You’ve built a great business with love and care. It has grown larger than you’d ever imagined. It generates a nice profit. As a result, this has allowed you and your family to live comfortably.
Now, you’re ready to sell. You assume there’s a buyer out there. You want someone to pay you a fair price and nurture the company with the same attention you have. Most importantly, selling the business is a major part of your retirement plan.
Needless to say, buyers look at businesses differently than sellers. So to achieve the outcome you want, it’s important to think like buyers and understand how they evaluate a business.
Knowing What Buyers Want
There are many types of buyers: strategic and financial, individuals, companies and private equity funds. Despite differences, all buyers consider how much they’ll invest to acquire a business, the amount of risk they’ll bear and the potential return on their investment. To evaluate an opportunity, buyers focus on three major areas:
1. Cost and terms. What will it take to acquire the business? How much cash and how much debt? What are the deal’s terms and conditions? There’s one standout issue: the amount of cash required to make the deal. By decreasing the cash requirement and increasing the acceptable debt portion, a seller can make its company more attractive — and perhaps even increase its selling price. The biggest factor directly affecting a deal’s attractiveness is the asset base. Simply put, the more the buyer can borrow against (or for post-transaction capital), the less cash it needs upfront. As collateral, banks usually accept land, buildings, equipment, inventory and accounts receivable. Many entrepreneurs have purchased the land their business resides on and leased it to the company. An often unanticipated side effect is this structure reduces the company’s asset base. As a result, this decreases the amount of debt leverage the seller can obtain.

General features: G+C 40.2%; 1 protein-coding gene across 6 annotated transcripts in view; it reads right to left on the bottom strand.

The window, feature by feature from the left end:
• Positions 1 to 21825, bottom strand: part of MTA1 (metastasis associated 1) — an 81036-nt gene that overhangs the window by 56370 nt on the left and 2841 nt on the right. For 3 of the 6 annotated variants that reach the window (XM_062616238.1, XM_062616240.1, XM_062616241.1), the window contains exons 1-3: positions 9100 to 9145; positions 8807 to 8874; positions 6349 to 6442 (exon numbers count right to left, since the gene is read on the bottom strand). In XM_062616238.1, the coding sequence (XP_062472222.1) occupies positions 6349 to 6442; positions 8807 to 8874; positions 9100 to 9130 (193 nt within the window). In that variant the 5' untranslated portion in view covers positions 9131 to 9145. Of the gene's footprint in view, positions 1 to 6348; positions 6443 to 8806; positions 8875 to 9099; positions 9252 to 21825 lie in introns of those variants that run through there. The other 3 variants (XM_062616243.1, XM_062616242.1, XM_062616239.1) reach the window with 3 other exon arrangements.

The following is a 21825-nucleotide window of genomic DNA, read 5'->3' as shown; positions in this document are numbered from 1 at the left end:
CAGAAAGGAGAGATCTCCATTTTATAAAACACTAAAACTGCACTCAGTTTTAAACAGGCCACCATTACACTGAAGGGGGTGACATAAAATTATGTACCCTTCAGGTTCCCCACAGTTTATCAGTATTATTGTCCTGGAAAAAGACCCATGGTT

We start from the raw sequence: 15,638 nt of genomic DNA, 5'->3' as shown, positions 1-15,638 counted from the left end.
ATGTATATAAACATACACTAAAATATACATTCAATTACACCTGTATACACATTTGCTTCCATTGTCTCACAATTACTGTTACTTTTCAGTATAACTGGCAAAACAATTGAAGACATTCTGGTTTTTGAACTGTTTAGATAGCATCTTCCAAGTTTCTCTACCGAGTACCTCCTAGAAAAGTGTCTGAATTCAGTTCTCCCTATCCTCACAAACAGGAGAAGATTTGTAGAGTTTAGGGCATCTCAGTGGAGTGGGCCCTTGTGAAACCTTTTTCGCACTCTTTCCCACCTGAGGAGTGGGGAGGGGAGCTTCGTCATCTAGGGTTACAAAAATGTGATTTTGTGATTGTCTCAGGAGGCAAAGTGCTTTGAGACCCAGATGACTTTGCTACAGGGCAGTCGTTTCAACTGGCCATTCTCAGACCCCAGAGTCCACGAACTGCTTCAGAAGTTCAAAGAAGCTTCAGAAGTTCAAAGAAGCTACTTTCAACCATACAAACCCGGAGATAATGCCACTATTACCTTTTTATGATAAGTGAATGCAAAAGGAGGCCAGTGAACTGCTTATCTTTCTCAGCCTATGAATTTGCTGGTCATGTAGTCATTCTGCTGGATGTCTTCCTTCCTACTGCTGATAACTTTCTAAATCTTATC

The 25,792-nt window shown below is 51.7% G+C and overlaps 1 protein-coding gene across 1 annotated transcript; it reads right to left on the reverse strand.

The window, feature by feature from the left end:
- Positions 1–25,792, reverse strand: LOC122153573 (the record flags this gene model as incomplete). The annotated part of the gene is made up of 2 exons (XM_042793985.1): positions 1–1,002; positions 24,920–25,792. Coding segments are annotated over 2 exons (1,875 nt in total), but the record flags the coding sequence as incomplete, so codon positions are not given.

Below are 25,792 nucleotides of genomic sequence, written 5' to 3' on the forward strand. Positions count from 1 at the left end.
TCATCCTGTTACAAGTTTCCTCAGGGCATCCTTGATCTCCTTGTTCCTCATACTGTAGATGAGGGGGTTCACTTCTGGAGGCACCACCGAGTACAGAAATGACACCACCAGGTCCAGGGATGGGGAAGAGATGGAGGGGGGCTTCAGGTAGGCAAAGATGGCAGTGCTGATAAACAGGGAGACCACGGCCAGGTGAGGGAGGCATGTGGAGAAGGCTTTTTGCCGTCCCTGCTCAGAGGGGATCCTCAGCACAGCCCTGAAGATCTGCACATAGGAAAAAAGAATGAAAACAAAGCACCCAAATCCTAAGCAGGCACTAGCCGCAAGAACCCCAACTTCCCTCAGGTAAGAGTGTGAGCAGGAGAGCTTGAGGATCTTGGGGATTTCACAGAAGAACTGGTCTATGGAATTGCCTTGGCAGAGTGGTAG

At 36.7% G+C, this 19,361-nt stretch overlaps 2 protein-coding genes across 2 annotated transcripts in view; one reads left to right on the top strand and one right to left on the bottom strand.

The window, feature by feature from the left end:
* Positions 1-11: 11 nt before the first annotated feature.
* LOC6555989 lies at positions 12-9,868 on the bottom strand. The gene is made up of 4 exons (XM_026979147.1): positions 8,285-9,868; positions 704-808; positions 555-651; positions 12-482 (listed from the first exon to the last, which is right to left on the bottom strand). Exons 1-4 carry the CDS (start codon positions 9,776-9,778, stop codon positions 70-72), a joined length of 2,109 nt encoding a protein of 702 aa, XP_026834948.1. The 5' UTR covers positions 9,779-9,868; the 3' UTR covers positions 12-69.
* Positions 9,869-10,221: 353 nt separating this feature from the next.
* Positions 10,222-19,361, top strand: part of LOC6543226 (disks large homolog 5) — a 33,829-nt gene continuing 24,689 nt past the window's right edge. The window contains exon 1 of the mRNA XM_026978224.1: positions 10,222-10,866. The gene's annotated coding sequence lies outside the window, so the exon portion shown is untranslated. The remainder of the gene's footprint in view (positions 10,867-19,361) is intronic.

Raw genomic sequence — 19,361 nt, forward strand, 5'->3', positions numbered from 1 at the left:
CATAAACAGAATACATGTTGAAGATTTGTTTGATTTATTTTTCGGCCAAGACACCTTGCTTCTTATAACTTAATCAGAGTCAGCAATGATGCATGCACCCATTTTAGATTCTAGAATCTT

Another way sellers can reduce the buyer’s initial cash requirement is by accepting part of the purchase price over time. Commonly known as “seller paper,” this can do a great deal to lubricate a sale.
2. Continuity. Will the business continue to operate similarly after the sale? Much of the risk of buying a company relates to continuity. For example:
- The current owner has personal relationships with customers, distributors or vendors that the new owners may have to struggle to maintain
- The owner has special expertise that is undocumented and difficult to learn
- Key personnel aren’t committed to staying
- Offshore competition looms.
Sellers armed with solid responses to these types of continuity concerns are more likely to get their desired price. Even if you don’t want to sell your business for a few years, take steps now to ensure it can run smoothly without your personal involvement. That independence could be worth millions when you sell.
3. Growth. Are there unexploited opportunities? You may have focused your sales efforts in one geographic region, but there may be many opportunities to take the product national or international. A buyer will pay more for the business if they believe it can increase revenues substantially over one assuming the current owners have already maximized opportunities.
What Sellers Should Do
It may seem counterintuitive, but the things you may be most proud of can work against getting the best price for your company. Not many entrepreneurs like to boast their company could run just fine without them. They don’t want to seem like they’ve failed to capitalize the numerous opportunities out there as an owner. Yet these may be the very factors buyers seek, along with lower cash requirements. Contact VR Business Brokers today in understanding how to best present your company for sale.
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